Welcome to Outdoor Savages! We are a small group of friends that enjoys nothing more than to spend our free time in the outdoors. Here are the first hand accounts of our adventures. Enjoy!

Friday, April 5, 2013

Clam Chowder (New England)


 Today I needed a pick-me up after Gov. Malloy Signed in some of the worst ,Freedom attacking, legislation ever.  I feel, as a sportsman, let down and unrepresented.  I am from Stamford and knew the Governor was going to sign the bill into law regardless of the letter i sent and phone calls i made.  I personally see a lot of fees for new licences and not much to curb violence.  To be honest I don't see how a bunch of rich white guys in Hartford passing laws is going to help the Poor minorities in dumps like Bridgport.  The only recourse i see is to vote!  Remember these are the same lawmakers that will approve a budget to close a trout hatchery.  

   On to the New England Clam Chowder!  New England chowder is enriched with cream and really sticks to your ribs while at the same time giving you a warm happy feeling.  So, how do I make it?  Well first let me say chowder is a type of stew.  Traditionally it was the stuff not sold at market and the fisherman would let it boil for long periods of time.  With the tradition of chowder in mind I personally leave my chowders a little course.  I don't chop up my ingredients into fine little morsels.  I can't imagine an old fisherman wearing a wool sweater  drinking whiskey and cough syrup taking all the time to chop everything up.  I also make chowder with on had ingredients.  This time for instance i had half of a red pepper in the fridge, so in it went.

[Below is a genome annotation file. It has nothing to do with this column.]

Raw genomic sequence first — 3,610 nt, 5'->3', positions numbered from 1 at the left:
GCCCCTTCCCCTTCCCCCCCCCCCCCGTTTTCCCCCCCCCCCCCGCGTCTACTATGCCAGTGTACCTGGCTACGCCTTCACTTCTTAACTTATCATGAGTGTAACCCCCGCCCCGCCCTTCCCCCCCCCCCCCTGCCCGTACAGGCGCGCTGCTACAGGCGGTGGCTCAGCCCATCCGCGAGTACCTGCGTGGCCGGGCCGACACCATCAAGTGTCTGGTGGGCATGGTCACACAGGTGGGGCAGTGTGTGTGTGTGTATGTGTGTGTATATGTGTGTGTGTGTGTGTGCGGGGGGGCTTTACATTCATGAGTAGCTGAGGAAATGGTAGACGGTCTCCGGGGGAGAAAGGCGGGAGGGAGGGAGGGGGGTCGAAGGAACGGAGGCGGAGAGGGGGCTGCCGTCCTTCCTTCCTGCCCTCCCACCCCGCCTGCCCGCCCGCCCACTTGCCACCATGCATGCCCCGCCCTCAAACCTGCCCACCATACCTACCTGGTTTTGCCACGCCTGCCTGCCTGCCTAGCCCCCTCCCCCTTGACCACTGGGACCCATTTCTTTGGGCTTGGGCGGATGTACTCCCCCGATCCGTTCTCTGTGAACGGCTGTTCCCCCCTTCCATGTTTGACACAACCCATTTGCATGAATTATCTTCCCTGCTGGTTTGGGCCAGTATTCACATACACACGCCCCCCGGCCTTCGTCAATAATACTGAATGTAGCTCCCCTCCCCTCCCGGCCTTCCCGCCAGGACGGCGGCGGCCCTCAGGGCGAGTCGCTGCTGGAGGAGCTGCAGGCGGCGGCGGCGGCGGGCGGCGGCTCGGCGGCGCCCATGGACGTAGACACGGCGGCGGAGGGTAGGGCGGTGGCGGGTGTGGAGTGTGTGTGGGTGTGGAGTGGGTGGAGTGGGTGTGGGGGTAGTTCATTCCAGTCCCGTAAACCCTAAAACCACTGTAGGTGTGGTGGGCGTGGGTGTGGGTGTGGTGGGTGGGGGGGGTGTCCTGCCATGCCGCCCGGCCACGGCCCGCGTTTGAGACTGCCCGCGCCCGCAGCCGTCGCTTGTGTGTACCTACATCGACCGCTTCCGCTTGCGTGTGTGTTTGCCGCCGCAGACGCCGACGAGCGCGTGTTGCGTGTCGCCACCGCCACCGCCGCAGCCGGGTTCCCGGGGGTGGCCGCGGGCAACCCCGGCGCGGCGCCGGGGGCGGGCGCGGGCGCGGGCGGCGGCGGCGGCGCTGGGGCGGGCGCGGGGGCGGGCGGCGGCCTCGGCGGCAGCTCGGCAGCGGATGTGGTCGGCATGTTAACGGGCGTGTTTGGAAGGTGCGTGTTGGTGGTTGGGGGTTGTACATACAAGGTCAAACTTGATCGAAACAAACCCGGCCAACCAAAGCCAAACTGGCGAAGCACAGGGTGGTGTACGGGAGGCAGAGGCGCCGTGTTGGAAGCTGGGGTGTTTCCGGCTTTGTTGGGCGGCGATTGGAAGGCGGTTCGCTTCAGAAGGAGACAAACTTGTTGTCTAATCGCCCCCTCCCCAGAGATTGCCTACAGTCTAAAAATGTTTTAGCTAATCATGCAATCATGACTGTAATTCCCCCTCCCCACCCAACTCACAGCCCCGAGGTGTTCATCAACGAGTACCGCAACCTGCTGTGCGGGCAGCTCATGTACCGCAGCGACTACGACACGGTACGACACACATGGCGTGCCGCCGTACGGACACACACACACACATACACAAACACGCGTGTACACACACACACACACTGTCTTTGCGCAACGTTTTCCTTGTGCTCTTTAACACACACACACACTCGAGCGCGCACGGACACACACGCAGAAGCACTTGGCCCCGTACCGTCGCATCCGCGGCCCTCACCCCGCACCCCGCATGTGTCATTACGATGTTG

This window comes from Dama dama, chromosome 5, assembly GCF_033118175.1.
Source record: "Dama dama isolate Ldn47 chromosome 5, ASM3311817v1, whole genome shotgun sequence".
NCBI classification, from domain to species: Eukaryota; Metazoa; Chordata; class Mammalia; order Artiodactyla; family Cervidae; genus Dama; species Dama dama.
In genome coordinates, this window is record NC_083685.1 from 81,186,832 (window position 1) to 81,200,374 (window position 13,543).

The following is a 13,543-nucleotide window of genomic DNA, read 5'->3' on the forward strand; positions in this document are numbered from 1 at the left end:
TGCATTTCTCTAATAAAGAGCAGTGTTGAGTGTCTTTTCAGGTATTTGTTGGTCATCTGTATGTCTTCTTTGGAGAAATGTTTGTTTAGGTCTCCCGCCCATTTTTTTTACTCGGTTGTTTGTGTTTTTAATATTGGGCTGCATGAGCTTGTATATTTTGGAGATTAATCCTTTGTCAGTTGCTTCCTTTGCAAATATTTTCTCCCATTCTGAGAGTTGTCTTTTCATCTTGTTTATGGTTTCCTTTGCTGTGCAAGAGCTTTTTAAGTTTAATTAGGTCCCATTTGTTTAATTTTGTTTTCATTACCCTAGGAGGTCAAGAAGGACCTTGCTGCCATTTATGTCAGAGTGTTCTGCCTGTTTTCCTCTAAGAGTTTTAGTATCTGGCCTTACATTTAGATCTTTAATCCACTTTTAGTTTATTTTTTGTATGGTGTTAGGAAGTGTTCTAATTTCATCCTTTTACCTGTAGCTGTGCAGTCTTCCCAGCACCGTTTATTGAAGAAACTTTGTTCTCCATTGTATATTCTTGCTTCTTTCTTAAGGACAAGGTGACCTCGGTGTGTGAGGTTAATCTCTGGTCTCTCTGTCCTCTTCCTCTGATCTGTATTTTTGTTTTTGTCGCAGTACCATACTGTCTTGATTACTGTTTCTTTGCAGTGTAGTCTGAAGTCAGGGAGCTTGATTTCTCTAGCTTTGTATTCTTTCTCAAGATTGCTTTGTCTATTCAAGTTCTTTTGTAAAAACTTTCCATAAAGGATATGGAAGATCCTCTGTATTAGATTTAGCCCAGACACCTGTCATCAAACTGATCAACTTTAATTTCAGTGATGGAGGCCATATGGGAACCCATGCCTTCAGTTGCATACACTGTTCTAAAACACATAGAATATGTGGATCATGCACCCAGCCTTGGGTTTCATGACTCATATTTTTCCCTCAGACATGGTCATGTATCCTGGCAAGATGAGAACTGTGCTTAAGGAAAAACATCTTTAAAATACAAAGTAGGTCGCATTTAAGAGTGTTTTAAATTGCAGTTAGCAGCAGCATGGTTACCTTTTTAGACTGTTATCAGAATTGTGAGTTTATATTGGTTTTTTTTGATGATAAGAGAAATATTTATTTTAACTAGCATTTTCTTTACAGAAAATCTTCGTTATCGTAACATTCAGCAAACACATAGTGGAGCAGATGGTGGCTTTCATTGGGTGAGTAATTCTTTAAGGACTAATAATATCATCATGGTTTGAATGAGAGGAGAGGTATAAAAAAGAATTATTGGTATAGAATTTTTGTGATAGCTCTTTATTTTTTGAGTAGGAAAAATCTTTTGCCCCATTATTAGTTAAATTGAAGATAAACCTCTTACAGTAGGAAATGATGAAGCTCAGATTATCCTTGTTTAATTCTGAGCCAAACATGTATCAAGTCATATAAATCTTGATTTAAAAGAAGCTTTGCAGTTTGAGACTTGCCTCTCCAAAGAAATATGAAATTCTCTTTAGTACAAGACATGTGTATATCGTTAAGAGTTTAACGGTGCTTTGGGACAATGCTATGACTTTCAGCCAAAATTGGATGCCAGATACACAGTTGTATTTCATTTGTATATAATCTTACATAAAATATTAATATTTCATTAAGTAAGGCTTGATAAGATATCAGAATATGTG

1.  Cooking the Clams and Making the Stock.
       I start chowder off by cooking my clams.  My clam steaming process is the same for all my dishes and it works.  I scrub the heck out of my clams with a small brush like the ones used to scrub fruit.  By doing the brushing with cold water you remove the mud and sand the is trapped on the shell.  In the pot i am going to use for steaming I add just enough water to cover the bottom.  Then i add some parsley and a bay leaf.  In go the clams.  I also like to drizzle a little olive oil on the clam shells as the oil will mix with the stock later.  Finally I turn on the stove.
   The clams should cook in 10 minutes.  You will know they are done when they open.  If a clam does not open throw it away.  Save the liquid in the bottom of the pot, because that is your stock.  Remove the meat from the shells and set a side.

2.  The Chowder.
    Of course you start off by cooking a slice of bacon in the pot, don't be foolish.  In the bacon grease I cook a small onion, and some garlic.  When these get soft i add the potato chunks, and celery.  Then the red pepper i had and some canned corn.    You can add or subtract any item just put the ones requiring more time to cook in first.    Once they cook a little i add the clam stock.  I let it come to a boil.  I like to turn the heat down and let it simmer for a half hour.
3.  Finishing it Off.
     I cut up the clams a little and add them at the end, because they are already cooked.  After stirring your clams in I add the cream.  If your clam chowder at this point is to watery you can stir in a little flower to thicken it up.



  1. Nice recipe. I like the idea of the additions.

  2. Brk Trt,
    I really like to keep the clam cooking simple, but if you have something good throw it in!